This was John Ruskin writing in 1859, but he might have been doing so today: the accusation stands. A century and half on from Ruskin we find ourselves in the middle of yet another Gothic revival, whose latest manifestation is the much-publicised design for the rebuilding of St George's Hall at Windsor Castle.
The architect, Giles Downes, professes that he chose the Gothic style in order to offer some continuity with the original building, and such a decision, on the face of it, seems admirably Ruskinian. But in reality, Downes has reduced Gothic to an oversimplistic formula. The use of timber is well and good, but the relationship Downes establishes between form and space at Windsor seems altogether too timid, the geometry unsophisticated and the all-important "plant structure" hideously overstylised. The result is a bland, brutalisation of a noble style into an Art Deco pastiche worthy of the prop makers of Cecil B De Mille rather than medieval master masons like Henry Yevele.
In a recent article Downes was reported to have admitted that he had "been taught no architectural history during his training ... designing in Gothic and working on a grand scale has been a steep learning curve".
Given this lack of basic knowledge, perhaps Downes should have asked himself a simple question before embarking on his design: "What was it that made the Gothic the appropriate style in the 19th century for church, school and castle?" A supplementary question he might ask: "And what makes it inappropriate today?"
The idea of Gothic revivalism had existed at least since the 1670s, when Wren put his Gothic pepperpot, Tom Tower, on the gatehouse of Christ Church, Oxford. The style was variously interpreted by Vanbrugh, Hawksmoor, Kent, Walpole and, in the 19th century, by Pugin, to name only a few post-renaissance Goths. Ruskin, however, had much the last word on the development of industrial- era Gothic and it is to him that Downes might have looked before shutting himself away in his garage to make wooden models for Windsor.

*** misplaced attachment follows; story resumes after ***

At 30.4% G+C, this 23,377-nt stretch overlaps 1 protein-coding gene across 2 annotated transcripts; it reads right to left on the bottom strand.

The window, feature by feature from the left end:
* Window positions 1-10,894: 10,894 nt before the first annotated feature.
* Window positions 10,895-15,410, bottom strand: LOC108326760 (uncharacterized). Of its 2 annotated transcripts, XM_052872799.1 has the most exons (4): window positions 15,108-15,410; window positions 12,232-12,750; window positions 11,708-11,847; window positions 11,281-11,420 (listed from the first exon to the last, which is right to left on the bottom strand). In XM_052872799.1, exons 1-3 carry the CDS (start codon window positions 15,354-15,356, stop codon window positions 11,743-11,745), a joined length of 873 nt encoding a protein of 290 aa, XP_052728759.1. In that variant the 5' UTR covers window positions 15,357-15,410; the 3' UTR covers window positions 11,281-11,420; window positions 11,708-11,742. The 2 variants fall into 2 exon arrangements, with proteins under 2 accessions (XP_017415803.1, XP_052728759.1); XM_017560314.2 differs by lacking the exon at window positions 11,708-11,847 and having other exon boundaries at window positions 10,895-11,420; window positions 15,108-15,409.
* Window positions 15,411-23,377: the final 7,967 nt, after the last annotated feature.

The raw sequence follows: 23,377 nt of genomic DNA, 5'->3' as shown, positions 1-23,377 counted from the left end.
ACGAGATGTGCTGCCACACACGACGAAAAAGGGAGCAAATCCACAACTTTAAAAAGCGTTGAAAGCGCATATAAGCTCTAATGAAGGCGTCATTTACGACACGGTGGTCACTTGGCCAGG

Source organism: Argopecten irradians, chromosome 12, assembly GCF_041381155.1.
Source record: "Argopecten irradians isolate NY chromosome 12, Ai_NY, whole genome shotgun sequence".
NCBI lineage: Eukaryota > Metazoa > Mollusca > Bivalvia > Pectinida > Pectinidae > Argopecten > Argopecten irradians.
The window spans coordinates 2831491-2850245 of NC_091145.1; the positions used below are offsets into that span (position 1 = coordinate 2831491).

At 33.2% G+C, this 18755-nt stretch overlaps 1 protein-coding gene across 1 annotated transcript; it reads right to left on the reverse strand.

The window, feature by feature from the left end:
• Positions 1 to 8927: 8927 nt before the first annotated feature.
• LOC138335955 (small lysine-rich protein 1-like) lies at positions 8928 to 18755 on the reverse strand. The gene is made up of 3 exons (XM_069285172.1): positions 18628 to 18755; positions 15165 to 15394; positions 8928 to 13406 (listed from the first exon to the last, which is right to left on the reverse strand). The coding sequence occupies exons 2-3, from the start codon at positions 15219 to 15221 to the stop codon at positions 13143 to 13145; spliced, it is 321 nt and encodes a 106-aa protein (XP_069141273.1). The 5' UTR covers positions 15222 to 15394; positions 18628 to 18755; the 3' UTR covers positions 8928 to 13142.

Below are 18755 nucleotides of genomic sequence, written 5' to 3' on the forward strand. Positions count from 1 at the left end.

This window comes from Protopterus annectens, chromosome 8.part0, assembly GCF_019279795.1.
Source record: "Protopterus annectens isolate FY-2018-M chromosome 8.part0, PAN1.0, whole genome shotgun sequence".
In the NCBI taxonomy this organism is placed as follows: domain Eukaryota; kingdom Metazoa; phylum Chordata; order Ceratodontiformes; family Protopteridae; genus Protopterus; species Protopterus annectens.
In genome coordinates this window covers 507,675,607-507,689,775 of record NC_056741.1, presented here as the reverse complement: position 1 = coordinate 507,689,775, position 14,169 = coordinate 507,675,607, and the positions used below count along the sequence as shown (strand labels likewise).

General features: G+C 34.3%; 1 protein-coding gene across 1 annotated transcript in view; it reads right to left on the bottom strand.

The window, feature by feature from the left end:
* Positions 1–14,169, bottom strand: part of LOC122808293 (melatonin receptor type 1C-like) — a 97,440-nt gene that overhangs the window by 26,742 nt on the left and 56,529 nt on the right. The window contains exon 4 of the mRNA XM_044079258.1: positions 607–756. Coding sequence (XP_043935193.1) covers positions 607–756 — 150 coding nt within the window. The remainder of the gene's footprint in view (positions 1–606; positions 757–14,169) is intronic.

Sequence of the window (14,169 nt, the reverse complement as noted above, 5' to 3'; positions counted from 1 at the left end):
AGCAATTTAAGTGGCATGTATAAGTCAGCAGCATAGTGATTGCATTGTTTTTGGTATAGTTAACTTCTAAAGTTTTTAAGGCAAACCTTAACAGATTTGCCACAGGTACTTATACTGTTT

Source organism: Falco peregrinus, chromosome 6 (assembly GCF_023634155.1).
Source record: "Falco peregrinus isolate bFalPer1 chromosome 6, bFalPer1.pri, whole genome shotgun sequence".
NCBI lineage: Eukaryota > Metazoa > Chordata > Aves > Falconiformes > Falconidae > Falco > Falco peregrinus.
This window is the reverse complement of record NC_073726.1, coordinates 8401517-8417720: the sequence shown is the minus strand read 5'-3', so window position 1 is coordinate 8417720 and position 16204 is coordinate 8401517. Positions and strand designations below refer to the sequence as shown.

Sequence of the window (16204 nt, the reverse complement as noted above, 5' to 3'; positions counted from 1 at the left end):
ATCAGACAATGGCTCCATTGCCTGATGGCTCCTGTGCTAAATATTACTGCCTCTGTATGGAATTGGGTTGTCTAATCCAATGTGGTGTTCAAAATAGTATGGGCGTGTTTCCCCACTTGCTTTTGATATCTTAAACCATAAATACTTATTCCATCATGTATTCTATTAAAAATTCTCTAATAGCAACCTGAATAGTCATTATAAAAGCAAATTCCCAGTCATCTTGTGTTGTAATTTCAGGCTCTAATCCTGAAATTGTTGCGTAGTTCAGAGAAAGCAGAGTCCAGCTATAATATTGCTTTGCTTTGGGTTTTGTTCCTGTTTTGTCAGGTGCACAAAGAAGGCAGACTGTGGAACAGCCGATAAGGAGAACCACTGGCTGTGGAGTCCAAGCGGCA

For Ruskin, beauty was analogous to natural form, and it was this principle, derived in part from his study of geology and botany, which imbued Gothic with divinity. In his book The Stones of Venice, Ruskin attempted to prove that Gothic was morally improving, that Gothic was a physical expression of human virtues. The closest that any architects have yet come to a practical realisation of his complex ideas of the divine perfection of Gothic can be seen in William Butterfield's All Saints', in Margaret Street, London, and in a number of parish churches by Butterfield, Street, Bodley and Garner. Sir Giles Gilbert Scott's Liverpool Cathedral (completed as late as 1978) represented the final leap of the virtuous Gothic imagination.
Downes's Windsor Gothic appears to look back to the soulless fantasy Gothick beloved of William Beckford and Horace Walpole. Downes has tamed the savage purity essential to Gothic, bringing to Windsor Castle a theatrical style eminently suitable for evenings of olde worlde medieval feasting. This is theme park design for theme park royals.
Although Downes has won the competition and his plans have been approved by, among others, that great arch-revivalist the Prince of Wales, is it yet too late for architect and patrons to reconsider?
Perpendicular Gothic is this nation's one exemplary style of truly indigenous architecture. In misunderstanding its nature and ignoring its meaning, we admit a failure to recognise the real worth of our own aesthetic traditions. Architecture is never less than a mirror of an age and, in his ersatz Gothic, Downes reflects an era when style is ranked above content and we treat history like a low-quality cut-and-paste picture book.